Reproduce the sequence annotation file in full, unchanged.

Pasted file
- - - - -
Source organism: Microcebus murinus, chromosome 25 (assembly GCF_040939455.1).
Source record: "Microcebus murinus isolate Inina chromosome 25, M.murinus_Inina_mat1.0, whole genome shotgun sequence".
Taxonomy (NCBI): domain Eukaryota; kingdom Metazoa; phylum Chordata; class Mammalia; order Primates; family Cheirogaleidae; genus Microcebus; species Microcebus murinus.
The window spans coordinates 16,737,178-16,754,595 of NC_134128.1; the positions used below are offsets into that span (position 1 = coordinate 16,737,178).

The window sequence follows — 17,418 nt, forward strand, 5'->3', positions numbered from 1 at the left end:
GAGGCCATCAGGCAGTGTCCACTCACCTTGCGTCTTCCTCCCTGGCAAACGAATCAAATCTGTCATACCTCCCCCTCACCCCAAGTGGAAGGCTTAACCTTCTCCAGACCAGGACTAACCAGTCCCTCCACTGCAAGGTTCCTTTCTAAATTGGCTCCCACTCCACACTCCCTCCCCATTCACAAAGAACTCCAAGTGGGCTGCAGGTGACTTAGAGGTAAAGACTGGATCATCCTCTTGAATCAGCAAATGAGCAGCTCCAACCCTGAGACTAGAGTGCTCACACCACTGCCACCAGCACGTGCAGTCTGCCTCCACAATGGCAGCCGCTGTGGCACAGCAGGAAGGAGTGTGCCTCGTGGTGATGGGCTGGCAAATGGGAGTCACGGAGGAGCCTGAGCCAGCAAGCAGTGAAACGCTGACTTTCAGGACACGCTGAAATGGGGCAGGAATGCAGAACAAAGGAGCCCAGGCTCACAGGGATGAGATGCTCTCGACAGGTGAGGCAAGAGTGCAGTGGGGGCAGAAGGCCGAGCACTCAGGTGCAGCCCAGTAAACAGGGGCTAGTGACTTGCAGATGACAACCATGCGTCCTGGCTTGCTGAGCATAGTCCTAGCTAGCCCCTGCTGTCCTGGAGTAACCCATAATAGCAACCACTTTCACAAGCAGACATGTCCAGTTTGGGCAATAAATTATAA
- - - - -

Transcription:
Source organism: Microcebus murinus, chromosome 25 (assembly GCF_040939455.1).
Source record: "Microcebus murinus isolate Inina chromosome 25, M.murinus_Inina_mat1.0, whole genome shotgun sequence".
Taxonomy (NCBI): domain Eukaryota; kingdom Metazoa; phylum Chordata; class Mammalia; order Primates; family Cheirogaleidae; genus Microcebus; species Microcebus murinus.
The window spans coordinates 16,737,178-16,754,595 of NC_134128.1; the positions used below are offsets into that span (position 1 = coordinate 16,737,178).

The window sequence follows — 17,418 nt, forward strand, 5'->3', positions numbered from 1 at the left end:
GAGGCCATCAGGCAGTGTCCACTCACCTTGCGTCTTCCTCCCTGGCAAACGAATCAAATCTGTCATACCTCCCCCTCACCCCAAGTGGAAGGCTTAACCTTCTCCAGACCAGGACTAACCAGTCCCTCCACTGCAAGGTTCCTTTCTAAATTGGCTCCCACTCCACACTCCCTCCCCATTCACAAAGAACTCCAAGTGGGCTGCAGGTGACTTAGAGGTAAAGACTGGATCATCCTCTTGAATCAGCAAATGAGCAGCTCCAACCCTGAGACTAGAGTGCTCACACCACTGCCACCAGCACGTGCAGTCTGCCTCCACAATGGCAGCCGCTGTGGCACAGCAGGAAGGAGTGTGCCTCGTGGTGATGGGCTGGCAAATGGGAGTCACGGAGGAGCCTGAGCCAGCAAGCAGTGAAACGCTGACTTTCAGGACACGCTGAAATGGGGCAGGAATGCAGAACAAAGGAGCCCAGGCTCACAGGGATGAGATGCTCTCGACAGGTGAGGCAAGAGTGCAGTGGGGGCAGAAGGCCGAGCACTCAGGTGCAGCCCAGTAAACAGGGGCTAGTGACTTGCAGATGACAACCATGCGTCCTGGCTTGCTGAGCATAGTCCTAGCTAGCCCCTGCTGTCCTGGAGTAACCCATAATAGCAACCACTTTCACAAGCAGACATGTCCAGTTTGGGCAATAAATTATAA